Mathematics is used as a hoop, a badge, a totem

Quote of the Day for Sunday, July 29th, 2012: Andrew Hacker, in today’s New York Times, asks: Is Algebra Necessary? Peter Braunfeld of the University of Illinois tells his students, “Our civilization would collapse without mathematics.” He’s absolutely right. Algebraic algorithms underpin animated movies, investment strategies and airline ticket prices. And we need people to understand how those things work and to advance our frontiers. Quantitative literacy clearly is useful in weighing all manner of public policies, from the Affordable Care Act, to th...

My biggest regret isn’t that I didn’t learn Fortran, but that I didn’t study Dante

Quote of the Day for Saturday, January 7th, 2012. Virginia Postrel, posting at Bloomberg yesterday in a piece called How Art History Majors Power the U.S. Economy, on the misguided but largely unexamined tendency of many critics of higher education to apply a supposed realpolitik of utility to the evaluation of programs and curricula, becoming in the process shadows of the smug, short-sighted central planners they typically scorn: The students who come out of school without jobs aren’t, for the most part, starry-eyed liberal arts majors but rather peopl...

The idea of the good is the highest knowledge

Quote of the Day for Saturday, April 2nd, 2011: Socrates on the knowledge of the good, in Plato’s Republic (Book VI, Jowett translation): When little things are elaborated with an infinity of pains, in order that they may appear in their full beauty and utmost clearness, how ridiculous is it that we should not think the highest truths worthy of attaining the highest accuracy! … [Y]ou have often been told that the idea of the good is the highest knowledge, and that all other things become useful and advantageous only by their use of this. . . [With...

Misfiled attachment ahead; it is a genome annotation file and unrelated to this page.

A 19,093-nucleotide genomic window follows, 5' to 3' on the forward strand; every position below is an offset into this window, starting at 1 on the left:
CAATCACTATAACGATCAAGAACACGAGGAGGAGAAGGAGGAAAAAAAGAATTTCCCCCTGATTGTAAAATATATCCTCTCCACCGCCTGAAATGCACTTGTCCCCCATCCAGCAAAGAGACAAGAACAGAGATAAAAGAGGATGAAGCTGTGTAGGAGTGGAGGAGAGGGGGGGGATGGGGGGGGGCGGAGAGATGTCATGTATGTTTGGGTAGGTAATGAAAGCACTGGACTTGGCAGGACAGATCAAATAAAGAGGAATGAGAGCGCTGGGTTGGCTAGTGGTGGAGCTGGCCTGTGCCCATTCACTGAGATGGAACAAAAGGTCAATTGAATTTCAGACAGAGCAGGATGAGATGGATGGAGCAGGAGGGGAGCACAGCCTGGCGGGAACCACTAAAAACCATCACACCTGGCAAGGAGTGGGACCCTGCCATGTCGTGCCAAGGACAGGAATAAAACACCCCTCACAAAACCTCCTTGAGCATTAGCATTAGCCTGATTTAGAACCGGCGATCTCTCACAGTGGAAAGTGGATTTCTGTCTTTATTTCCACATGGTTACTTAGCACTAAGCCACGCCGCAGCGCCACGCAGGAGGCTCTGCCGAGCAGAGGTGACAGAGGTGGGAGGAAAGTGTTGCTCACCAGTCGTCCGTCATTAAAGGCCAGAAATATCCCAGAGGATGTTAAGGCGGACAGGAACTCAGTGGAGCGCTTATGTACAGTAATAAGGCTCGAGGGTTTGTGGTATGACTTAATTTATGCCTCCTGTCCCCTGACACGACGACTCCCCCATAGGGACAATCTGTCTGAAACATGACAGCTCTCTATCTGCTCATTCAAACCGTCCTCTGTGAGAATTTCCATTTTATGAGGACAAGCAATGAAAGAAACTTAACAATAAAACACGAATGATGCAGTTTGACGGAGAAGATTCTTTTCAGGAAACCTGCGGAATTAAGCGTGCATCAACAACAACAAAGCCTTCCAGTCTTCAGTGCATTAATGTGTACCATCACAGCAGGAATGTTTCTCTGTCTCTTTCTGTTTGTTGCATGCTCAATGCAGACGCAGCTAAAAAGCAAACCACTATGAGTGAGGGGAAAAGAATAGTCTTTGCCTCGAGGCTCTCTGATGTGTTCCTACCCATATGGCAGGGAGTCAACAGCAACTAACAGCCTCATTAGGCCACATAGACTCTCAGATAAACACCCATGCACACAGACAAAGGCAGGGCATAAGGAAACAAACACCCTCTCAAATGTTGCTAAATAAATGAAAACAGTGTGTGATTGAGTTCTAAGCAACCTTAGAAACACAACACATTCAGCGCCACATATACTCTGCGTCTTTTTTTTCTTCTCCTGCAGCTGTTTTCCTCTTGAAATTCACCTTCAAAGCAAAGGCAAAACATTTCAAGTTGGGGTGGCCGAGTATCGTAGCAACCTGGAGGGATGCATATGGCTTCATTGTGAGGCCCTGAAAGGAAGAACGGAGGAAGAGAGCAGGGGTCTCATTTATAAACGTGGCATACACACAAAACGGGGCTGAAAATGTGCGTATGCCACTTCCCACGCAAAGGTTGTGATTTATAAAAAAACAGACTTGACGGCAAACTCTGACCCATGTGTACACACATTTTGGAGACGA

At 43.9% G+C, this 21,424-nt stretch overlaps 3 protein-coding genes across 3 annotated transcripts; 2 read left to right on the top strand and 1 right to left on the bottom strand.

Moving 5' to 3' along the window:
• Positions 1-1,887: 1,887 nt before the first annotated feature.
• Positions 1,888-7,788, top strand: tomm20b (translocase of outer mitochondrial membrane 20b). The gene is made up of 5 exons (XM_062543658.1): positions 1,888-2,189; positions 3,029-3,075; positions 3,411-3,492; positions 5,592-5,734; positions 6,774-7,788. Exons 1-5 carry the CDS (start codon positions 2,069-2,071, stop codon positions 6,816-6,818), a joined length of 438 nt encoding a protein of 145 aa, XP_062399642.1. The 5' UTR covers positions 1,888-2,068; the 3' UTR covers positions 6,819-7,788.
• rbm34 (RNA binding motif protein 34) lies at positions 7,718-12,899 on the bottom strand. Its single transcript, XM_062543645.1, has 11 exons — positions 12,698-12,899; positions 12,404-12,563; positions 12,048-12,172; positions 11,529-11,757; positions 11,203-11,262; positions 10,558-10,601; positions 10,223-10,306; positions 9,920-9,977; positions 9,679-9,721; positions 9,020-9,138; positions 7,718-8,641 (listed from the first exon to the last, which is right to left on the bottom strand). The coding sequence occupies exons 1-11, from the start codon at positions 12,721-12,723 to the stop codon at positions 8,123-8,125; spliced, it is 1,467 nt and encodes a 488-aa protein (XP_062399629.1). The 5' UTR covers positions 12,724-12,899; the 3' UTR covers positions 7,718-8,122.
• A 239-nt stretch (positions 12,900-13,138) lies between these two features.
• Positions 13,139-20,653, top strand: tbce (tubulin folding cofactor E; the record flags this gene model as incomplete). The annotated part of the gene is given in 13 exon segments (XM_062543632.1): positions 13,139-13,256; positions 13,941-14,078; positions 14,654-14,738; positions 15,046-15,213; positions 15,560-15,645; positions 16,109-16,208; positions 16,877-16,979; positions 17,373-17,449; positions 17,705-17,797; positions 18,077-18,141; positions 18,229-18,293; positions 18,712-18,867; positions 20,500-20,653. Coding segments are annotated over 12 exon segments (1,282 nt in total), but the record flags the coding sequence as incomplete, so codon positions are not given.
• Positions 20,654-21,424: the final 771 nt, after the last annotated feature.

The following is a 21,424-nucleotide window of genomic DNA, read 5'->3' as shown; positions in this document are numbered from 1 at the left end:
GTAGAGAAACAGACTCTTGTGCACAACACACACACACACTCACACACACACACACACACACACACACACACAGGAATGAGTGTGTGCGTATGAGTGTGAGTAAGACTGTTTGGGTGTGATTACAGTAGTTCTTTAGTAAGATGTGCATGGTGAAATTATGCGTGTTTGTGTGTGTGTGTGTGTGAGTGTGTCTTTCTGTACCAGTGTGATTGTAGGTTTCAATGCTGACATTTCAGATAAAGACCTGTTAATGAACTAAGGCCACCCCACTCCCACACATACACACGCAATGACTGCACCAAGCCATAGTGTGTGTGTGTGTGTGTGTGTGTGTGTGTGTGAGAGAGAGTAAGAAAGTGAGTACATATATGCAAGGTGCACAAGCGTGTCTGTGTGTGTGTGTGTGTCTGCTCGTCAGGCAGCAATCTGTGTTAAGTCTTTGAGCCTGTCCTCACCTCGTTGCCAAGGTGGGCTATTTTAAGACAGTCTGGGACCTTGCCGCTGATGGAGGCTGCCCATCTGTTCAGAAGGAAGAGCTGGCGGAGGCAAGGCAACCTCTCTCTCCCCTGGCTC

The mind is dulled, not fed, by inordinate reading

Quote of the Day for Tuesday, March 8th, 2011: More from A. G. Sertillanges’ The Intellectual Life, from the section “Reading” in the chapter “Preparation for Work,” on “not reading much” as a prerequisite to intellectual vitality: What we are proscribing is the passion for reading, the uncontrolled habit, the poisoning of the mind by excess of mental food, the laziness in disguise which prefers easy familiarity with others’ thought to personal effort. The passion for reading which many pride themselves on as a precious intellectual quality, is in reali...

Sympathy is the Gift of Self

Quote of the Day for Wednesday, March 2nd, 2011: Another passage from A. G. Sertillanges’ The Intellectual Life (pg. 130): But there is something else still more important, namely, to submit not only to the discipline of work, but to the discipline of truth. This submission to truth is the binding condition for communion with it. Prompt obedience is what invites it to visit us. To this sacred meeting we must bring a respectful soul. Truth will not give itself to us unless we are first rid of self and resolved that it shall suffice us. The intelligence w...

Revitalizing Catholic Education?

On this feast day of Saint John Neuman, the great champion of Catholic education in America, I want to give a shout-out to St. Jerome’s Catholic Classical School in Hyattsville, Maryland. This school, like so many other modern Catholic parochial schools, was facing almost certain closing not long ago. A recent article from insidecatholic.com tells the story of what happened after the archdiocesan consultation at the parish in consideration of the school’s future: Multiple parishioners approached [school principal] Donoghue and [pastor] Father Stack, arg...